Mmegi Online | 16 April 2021
Local firms not ready for AfCFTA
By Pauline Dikuelo
Business Botswana (BB) is concerned that the benefits of the African Continental Free Trade Area (AfCFTA) Agreement, will not be fully exploited by local businesses.
The agreement is expected to give Batswana the opportunity to benefit from inter-regional trade within the African continent, and greatly contribute to the growth and diversification of the country’s economy.
However, briefing the media this week, BB president Gobusamang Keebine said the local manufacturing industry is not ready for the export market.
"There are only a handful of local businesses who will participate, as most of them are not export-ready. Government should consider involving the private sector about these bilateral agreements before signing them," he said.
Despite signing the agreement in 2019, Botswana has not yet ratified the agreement, which was initially scheduled to kick off on January 1, 2021 with trade between countries that have agreed on tariffs.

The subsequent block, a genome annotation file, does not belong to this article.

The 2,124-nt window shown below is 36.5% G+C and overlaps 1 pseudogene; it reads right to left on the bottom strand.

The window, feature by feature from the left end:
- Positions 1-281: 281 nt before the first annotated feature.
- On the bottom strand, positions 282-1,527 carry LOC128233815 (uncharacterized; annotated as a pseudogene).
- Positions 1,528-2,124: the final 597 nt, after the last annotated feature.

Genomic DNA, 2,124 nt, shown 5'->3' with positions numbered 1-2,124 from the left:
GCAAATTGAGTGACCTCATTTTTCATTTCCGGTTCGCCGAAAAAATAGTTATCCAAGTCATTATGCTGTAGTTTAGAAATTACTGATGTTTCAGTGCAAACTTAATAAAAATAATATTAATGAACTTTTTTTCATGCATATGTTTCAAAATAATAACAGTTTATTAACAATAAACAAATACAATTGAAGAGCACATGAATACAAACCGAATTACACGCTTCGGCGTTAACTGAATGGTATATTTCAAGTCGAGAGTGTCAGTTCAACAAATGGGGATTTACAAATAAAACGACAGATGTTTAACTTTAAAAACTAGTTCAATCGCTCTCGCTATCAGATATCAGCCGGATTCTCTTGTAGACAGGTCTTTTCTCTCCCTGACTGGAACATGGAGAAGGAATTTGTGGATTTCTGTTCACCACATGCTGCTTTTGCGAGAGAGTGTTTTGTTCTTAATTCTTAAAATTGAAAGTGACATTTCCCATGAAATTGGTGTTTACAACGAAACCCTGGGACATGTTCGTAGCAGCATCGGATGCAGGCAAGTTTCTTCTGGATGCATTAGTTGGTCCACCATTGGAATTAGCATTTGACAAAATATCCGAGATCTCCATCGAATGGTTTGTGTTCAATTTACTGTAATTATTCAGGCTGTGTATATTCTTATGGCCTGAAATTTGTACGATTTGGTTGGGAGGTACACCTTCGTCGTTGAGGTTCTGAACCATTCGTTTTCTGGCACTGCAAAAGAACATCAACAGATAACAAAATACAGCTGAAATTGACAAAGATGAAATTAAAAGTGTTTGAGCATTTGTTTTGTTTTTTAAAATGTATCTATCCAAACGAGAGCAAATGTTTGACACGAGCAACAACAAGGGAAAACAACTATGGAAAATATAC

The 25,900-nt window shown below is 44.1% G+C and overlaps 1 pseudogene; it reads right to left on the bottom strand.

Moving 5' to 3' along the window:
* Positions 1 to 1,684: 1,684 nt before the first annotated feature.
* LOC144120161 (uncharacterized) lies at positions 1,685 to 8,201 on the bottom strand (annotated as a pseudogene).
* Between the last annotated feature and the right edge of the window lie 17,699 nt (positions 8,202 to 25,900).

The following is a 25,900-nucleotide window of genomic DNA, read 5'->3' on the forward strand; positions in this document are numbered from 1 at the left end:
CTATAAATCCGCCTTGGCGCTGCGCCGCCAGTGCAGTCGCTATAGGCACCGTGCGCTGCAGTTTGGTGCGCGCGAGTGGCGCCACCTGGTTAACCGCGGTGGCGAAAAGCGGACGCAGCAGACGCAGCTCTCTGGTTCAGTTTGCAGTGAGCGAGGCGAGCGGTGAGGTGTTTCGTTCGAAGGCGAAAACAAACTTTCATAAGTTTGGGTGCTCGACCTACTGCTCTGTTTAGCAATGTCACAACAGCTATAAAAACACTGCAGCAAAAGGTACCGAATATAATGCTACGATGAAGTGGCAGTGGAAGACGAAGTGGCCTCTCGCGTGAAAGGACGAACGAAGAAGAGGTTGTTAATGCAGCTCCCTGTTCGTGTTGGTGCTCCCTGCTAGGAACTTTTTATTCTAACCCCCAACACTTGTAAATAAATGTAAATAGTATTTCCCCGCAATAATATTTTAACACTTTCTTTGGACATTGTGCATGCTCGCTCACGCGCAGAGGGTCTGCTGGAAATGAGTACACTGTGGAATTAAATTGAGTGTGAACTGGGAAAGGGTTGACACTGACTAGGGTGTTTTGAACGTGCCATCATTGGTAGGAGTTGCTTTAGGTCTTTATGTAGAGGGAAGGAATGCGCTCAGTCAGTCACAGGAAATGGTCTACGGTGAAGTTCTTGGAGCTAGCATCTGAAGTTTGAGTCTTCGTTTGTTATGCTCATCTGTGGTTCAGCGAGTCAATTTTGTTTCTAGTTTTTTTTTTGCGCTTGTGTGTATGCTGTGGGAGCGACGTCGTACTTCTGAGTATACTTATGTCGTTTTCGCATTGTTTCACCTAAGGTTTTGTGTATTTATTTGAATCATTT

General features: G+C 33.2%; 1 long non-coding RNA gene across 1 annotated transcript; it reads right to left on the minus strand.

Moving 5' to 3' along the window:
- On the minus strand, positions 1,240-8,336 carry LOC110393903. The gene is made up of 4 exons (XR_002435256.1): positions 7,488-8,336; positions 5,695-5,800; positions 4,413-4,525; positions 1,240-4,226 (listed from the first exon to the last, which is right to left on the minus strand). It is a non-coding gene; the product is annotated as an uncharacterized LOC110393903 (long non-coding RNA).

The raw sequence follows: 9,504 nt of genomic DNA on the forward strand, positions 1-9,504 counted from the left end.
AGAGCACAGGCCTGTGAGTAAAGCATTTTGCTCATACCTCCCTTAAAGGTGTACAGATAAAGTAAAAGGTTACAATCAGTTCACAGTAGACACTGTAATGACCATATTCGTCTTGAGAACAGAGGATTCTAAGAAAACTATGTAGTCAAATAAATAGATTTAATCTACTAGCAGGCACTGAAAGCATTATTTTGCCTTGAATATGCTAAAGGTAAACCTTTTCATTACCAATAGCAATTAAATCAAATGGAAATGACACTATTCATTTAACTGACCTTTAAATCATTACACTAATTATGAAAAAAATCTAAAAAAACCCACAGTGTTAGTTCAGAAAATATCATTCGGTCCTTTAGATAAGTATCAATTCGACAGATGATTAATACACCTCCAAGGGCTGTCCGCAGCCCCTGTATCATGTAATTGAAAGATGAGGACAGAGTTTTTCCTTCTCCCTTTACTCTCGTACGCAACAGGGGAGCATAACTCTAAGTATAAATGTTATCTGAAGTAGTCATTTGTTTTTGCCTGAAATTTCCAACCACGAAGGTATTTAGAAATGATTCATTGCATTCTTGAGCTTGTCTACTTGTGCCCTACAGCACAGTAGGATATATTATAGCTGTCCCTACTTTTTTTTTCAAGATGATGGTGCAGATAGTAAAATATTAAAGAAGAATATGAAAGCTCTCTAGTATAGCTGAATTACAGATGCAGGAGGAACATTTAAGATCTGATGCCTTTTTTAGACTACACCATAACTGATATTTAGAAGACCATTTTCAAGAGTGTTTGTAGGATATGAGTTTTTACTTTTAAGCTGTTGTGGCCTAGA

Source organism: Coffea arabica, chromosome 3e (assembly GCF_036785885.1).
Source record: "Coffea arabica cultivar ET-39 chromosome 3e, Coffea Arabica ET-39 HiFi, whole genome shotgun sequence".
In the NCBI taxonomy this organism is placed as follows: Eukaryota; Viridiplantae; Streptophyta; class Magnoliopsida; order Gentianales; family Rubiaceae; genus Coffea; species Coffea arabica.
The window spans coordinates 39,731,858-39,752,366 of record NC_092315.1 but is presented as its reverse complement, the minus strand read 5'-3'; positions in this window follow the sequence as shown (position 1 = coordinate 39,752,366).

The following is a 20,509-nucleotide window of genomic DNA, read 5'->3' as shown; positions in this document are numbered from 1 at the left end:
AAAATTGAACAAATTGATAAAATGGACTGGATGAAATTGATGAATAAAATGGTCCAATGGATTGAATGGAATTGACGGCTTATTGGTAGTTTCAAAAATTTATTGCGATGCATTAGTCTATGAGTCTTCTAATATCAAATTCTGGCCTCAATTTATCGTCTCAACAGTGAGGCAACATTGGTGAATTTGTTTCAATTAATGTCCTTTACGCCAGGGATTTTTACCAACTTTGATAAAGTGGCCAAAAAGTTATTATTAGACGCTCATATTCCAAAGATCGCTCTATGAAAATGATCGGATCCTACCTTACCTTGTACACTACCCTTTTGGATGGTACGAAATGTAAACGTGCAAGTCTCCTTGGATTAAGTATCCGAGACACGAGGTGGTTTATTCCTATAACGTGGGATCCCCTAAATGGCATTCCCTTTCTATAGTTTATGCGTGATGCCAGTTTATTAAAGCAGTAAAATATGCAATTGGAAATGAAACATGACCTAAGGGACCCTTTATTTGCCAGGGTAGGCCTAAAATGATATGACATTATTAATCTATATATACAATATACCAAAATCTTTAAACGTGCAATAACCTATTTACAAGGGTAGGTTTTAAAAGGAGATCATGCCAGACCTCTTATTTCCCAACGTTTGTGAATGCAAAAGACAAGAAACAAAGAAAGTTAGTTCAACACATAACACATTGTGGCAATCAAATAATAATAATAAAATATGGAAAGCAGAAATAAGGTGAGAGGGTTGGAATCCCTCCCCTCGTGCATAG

AfCFTA will potentially be the biggest common market in the world, with 1.27 billion consumers and an aggregated Gross Domestic Product of up to $3.4 trillion.
For Botswana’s aspirations of an export-led economy, AfCFTA is a dream come true. On the ground, however, is the recurring nightmare of AfCFTA leading to a swamping of the local market by cheap imports, drowning out the little manufacturing capacity available. Voices in certain circles fear that AfCFTA could be a ‘mega-South Africa’, which for decades has overshadowed the local productive sector empowered by the provisions of the SACU agreement.
The Ministry of Investment, Trade and Industry has been engaging the private sector to spread awareness about AfCFTA and how local businesses can position themselves to benefit. Local businesses, through their associations, have however expressed concern about lack of capacity to fully take advantage of the continental deal, especially as many of them are still battling powerful South African dominance in the local market.
Like SACU, AfCFTA has industrial and infrastructure development provisions, but under SACU, even with those facilities, Botswana is importing up to P50 billion in non-diamond commodities each year, with about P8 billion of this being food and beverages mainly from South Africa.